HomeOpinion & AnalysisColumnistsGone are the days when hospitals were a place for recovery

Gone are the days when hospitals were a place for recovery


I was in hospital for nearly a week where I witnessed the most unscrupulous medical practice which has to be exposed before many other patients fall victim.

This happened at a clinic in the Avenues area where a woman, who I shared a cubicle with, was being given aspirin and painkillers for an undisclosed illness.

The woman, who apparently is a pharmacist with an international organisation, kept asking the nurses why she was in hospital because she was not sick.
“The doctor did not even bother to tell me what was happening to me. A drip was inserted on one of my hands, a matter that astonished me.

“The tests that were conducted — including blood tests, X-rays and an ECG report that checks the condition of the heart — revealed that there was nothing wrong with me.

”How can you admit a patient you do not even talk to, only to be given painkillers? I want an explanation from the hospital authorities because this is dereliction of duty. I came to hospital on Friday and now it’s Sunday. All I am being given are painkillers, but for what ailment?”

A complaint has since been lodged with the clinic. The woman’s partner, who also is in the medical field, has vowed not to pay the clinic and the doctor in question.

It would seem as though these so-called affluent clinics which are dotted around the city have unfortunately not lived up to expectations.

Avenues Clinic is one example of a medical institution that has courted so much controversy over the past few years. The clinic hit the headlines nearly 15 years ago when it failed to lay off a Dr Richard Gladwell McGown, also known as Dr Death, for malpractice. Police allege that McGown conducted medical tests using new drugs and anaesthetics without the authority of the Zimbabwe Drugs Control Council.

A parliamentary committee probing health services claimed up to six of McGown’s patients died as a result.

McGown apparently gave lethal doses of morphine to black patients

There was overwhelming evidence to prosecute this doctor, but the clinic failed to take action. He continued roaming along the corridors of the then prestigious clinic until he decided to go back to his country of origin Britain.

But British lawmakers claimed he carried out medical experiments on 500 patients, most of them black. Most of the patients were killed.
One legislator likened his test on black women and children to the Nazi’s experiments on Jews and Poles in concentration camps.

But the question is: Why did Avenues Clinic not take action, exposing patients to Dr Death?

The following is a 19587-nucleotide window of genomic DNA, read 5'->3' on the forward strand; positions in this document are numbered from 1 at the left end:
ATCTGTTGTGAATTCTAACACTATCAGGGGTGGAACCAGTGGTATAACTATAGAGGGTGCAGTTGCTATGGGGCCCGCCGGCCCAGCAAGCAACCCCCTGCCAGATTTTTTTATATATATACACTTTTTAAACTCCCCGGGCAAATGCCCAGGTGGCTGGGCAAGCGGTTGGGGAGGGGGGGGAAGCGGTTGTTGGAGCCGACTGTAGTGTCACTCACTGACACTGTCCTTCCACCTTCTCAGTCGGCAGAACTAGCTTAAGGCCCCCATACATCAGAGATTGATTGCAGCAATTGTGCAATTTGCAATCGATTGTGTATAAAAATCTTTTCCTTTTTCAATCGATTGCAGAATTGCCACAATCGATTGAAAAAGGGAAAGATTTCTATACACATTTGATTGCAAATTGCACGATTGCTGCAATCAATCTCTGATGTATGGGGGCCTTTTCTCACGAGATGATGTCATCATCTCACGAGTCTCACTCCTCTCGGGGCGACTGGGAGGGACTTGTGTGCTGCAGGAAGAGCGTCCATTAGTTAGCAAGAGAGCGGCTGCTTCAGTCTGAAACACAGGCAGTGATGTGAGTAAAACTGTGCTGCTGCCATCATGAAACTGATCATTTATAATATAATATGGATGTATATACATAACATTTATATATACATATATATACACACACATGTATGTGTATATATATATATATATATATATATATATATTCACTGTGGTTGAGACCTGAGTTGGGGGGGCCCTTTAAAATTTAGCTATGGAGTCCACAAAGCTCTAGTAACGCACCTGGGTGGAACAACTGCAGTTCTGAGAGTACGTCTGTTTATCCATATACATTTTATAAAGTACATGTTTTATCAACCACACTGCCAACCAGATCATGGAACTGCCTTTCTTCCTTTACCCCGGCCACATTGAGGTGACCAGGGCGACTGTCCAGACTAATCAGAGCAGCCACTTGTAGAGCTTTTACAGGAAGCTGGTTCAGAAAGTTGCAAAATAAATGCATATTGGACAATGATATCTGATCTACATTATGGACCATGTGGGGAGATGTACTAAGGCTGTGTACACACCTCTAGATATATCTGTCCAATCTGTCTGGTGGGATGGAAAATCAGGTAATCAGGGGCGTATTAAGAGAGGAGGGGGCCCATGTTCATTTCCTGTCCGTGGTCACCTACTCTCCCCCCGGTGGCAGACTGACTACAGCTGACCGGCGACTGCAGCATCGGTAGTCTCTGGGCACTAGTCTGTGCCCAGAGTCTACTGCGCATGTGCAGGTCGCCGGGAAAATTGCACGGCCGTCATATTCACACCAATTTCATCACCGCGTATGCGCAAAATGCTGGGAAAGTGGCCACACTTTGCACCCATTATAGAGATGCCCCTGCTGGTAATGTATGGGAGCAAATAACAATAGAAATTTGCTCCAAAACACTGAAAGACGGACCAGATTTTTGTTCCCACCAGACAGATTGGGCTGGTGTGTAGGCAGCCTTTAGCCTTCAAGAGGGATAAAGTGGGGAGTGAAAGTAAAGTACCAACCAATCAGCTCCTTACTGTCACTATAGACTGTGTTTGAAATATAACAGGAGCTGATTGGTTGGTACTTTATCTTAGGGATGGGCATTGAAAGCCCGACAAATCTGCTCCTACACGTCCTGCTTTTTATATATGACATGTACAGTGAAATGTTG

A judge ruled that McGown gave unusually high dosages of morphine when administering anaesthetic to five patients who died between 1986 and 1992 in Zimbabwe.

In fact, nurses who worked with McGown raised alarm, but no one really took the matter seriously. But in 1993, a parliamentary report alleged that McGown had carried out clinical trials to discover new ways of monitoring pain without following laid-down procedures.

Nurses were the first to raise the alarm to the local Press, but nothing could be done at that time because most of his cases were just taken as sudden deaths.

There is a standard of practice that all doctors abide with, but McGown was left loose and killed so many black patients because he was not accountable to anyone. This matter reminded me of yet another case that involved an orthopaedic surgeon and a student doctor who tried siphoning our hard-earned cash so that my uncle could go into theatre for a hip bone replacement.

My uncle’s daughter Yvonne actually brought an envelope containing trillions of Zim dollars (equivalent to $300 that time) and when I asked what the money was for, she said the doctor had demanded that payment.

I was so infuriated and lodged a complaint with the hospital which resulted in a hearing at Harare Central Hospital which was headed by a Dr Chiwara.

I told the hearing that there was no need for such a meeting because I had never heard about a doctor that was struck off the doctors register for negligence and abuse. The Law Society of Zimbabwe has on record lawyers that have been deregistered for unlawful practice.

So what is the role of the Medical Council that monitors and regulates doctors operations?
A Government doctor told me in confidence that nothing would be done to the offending doctors because Zimbabwe was experiencing a serious shortage of medical doctors.

True to her words, the doctor, who is no doubt a very experienced surgeon who does his operations with great precision, is still in medical practice. I remember talking to one patient at Harare Central Hospital who had stayed in hospital for nearly one year because he did not have money to speed up the operation.The medical profession has unfortunately become a cash cow for some of these doctors, a situation that has to be dealt with as a matter of urgency.

Zimbabwe needs to establish a medical court where patients can lodge such complaints. In fact, majority of these patients are ignorant about what is being done to their bodies.

And how often have we heard about patients that have died following minor surgery, like highly publicised Tinashe Hungwe, the then nine-year-old boy who underwent surgery for a minor nasal condition and immediately became a cabbage?
Gone are the days when hospitals were a place for recovery because some deaths are preventable if health officials followed laid-down procedures.

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